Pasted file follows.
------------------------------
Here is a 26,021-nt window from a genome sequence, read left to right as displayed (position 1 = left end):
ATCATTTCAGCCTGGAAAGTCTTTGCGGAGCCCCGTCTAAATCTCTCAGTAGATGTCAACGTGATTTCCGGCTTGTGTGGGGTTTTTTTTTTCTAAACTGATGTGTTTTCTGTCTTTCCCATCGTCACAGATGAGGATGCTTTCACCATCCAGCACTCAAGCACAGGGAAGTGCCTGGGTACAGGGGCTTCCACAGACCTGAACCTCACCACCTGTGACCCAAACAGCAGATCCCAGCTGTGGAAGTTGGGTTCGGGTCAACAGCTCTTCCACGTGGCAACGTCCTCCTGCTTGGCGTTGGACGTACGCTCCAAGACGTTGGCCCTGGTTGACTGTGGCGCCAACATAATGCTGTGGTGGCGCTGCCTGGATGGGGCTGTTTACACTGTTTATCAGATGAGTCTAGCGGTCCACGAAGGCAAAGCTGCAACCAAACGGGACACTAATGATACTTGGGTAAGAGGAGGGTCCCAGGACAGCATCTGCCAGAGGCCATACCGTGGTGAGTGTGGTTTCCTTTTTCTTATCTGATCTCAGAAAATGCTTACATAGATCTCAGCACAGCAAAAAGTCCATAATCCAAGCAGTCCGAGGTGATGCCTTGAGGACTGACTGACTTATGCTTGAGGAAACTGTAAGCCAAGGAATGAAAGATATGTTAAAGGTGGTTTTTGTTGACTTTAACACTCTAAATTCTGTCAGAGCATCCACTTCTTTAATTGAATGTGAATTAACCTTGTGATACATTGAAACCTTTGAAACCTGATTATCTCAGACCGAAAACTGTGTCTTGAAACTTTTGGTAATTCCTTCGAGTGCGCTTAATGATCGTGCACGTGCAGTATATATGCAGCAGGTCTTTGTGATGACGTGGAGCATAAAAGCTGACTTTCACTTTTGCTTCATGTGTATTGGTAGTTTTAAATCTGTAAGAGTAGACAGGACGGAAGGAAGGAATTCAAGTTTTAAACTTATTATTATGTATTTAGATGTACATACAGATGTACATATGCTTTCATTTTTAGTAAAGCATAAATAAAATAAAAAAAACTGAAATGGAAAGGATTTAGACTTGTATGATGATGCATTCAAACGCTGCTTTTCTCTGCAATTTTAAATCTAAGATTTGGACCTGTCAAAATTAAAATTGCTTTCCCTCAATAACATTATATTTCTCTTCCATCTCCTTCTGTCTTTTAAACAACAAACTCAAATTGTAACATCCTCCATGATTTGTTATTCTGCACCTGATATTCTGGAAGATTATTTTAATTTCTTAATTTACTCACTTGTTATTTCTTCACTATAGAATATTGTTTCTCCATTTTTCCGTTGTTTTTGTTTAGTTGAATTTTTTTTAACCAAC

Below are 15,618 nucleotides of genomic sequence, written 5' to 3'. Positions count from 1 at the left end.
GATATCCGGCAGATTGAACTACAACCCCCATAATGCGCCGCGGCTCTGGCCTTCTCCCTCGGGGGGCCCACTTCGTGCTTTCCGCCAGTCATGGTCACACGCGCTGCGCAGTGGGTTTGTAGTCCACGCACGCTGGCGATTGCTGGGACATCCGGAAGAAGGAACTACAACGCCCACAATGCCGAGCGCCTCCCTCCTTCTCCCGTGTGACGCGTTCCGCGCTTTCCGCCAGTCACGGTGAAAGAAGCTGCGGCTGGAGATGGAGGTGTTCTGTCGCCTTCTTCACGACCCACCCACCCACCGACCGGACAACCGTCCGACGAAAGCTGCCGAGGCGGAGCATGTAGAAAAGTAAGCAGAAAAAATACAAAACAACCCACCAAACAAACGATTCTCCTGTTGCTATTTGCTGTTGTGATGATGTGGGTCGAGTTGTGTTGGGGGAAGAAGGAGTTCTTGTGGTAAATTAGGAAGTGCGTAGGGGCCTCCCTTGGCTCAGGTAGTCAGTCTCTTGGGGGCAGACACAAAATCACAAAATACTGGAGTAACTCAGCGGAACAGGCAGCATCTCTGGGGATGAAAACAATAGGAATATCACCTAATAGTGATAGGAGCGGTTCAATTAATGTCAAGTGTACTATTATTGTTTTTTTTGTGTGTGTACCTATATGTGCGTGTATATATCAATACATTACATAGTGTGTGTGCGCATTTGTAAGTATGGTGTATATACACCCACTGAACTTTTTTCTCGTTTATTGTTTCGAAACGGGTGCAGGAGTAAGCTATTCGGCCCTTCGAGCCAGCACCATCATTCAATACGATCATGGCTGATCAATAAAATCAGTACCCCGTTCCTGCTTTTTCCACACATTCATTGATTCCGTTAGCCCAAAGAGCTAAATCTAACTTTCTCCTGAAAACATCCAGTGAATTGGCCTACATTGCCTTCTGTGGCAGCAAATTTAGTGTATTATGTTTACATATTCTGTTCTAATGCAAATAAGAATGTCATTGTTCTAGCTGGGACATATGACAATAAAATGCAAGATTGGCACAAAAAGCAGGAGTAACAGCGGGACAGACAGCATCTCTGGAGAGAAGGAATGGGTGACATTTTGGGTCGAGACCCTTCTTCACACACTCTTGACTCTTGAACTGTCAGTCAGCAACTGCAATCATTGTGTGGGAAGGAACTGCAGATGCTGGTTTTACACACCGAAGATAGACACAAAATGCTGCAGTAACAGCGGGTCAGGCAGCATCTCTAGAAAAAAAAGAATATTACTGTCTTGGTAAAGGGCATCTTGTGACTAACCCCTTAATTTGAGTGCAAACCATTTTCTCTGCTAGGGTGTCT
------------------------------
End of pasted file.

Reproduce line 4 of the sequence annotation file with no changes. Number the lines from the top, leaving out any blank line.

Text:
GATATCCGGCAGATTGAACTACAACCCCCATAATGCGCCGCGGCTCTGGCCTTCTCCCTCGGGGGGCCCACTTCGTGCTTTCCGCCAGTCATGGTCACACGCGCTGCGCAGTGGGTTTGTAGTCCACGCACGCTGGCGATTGCTGGGACATCCGGAAGAAGGAACTACAACGCCCACAATGCCGAGCGCCTCCCTCCTTCTCCCGTGTGACGCGTTCCGCGCTTTCCGCCAGTCACGGTGAAAGAAGCTGCGGCTGGAGATGGAGGTGTTCTGTCGCCTTCTTCACGACCCACCCACCCACCGACCGGACAACCGTCCGACGAAAGCTGCCGAGGCGGAGCATGTAGAAAAGTAAGCAGAAAAAATACAAAACAACCCACCAAACAAACGATTCTCCTGTTGCTATTTGCTGTTGTGATGATGTGGGTCGAGTTGTGTTGGGGGAAGAAGGAGTTCTTGTGGTAAATTAGGAAGTGCGTAGGGGCCTCCCTTGGCTCAGGTAGTCAGTCTCTTGGGGGCAGACACAAAATCACAAAATACTGGAGTAACTCAGCGGAACAGGCAGCATCTCTGGGGATGAAAACAATAGGAATATCACCTAATAGTGATAGGAGCGGTTCAATTAATGTCAAGTGTACTATTATTGTTTTTTTTGTGTGTGTACCTATATGTGCGTGTATATATCAATACATTACATAGTGTGTGTGCGCATTTGTAAGTATGGTGTATATACACCCACTGAACTTTTTTCTCGTTTATTGTTTCGAAACGGGTGCAGGAGTAAGCTATTCGGCCCTTCGAGCCAGCACCATCATTCAATACGATCATGGCTGATCAATAAAATCAGTACCCCGTTCCTGCTTTTTCCACACATTCATTGATTCCGTTAGCCCAAAGAGCTAAATCTAACTTTCTCCTGAAAACATCCAGTGAATTGGCCTACATTGCCTTCTGTGGCAGCAAATTTAGTGTATTATGTTTACATATTCTGTTCTAATGCAAATAAGAATGTCATTGTTCTAGCTGGGACATATGACAATAAAATGCAAGATTGGCACAAAAAGCAGGAGTAACAGCGGGACAGACAGCATCTCTGGAGAGAAGGAATGGGTGACATTTTGGGTCGAGACCCTTCTTCACACACTCTTGACTCTTGAACTGTCAGTCAGCAACTGCAATCATTGTGTGGGAAGGAACTGCAGATGCTGGTTTTACACACCGAAGATAGACACAAAATGCTGCAGTAACAGCGGGTCAGGCAGCATCTCTAGAAAAAAAAGAATATTACTGTCTTGGTAAAGGGCATCTTGTGACTAACCCCTTAATTTGAGTGCAAACCATTTTCTCTGCTAGGGTGTCT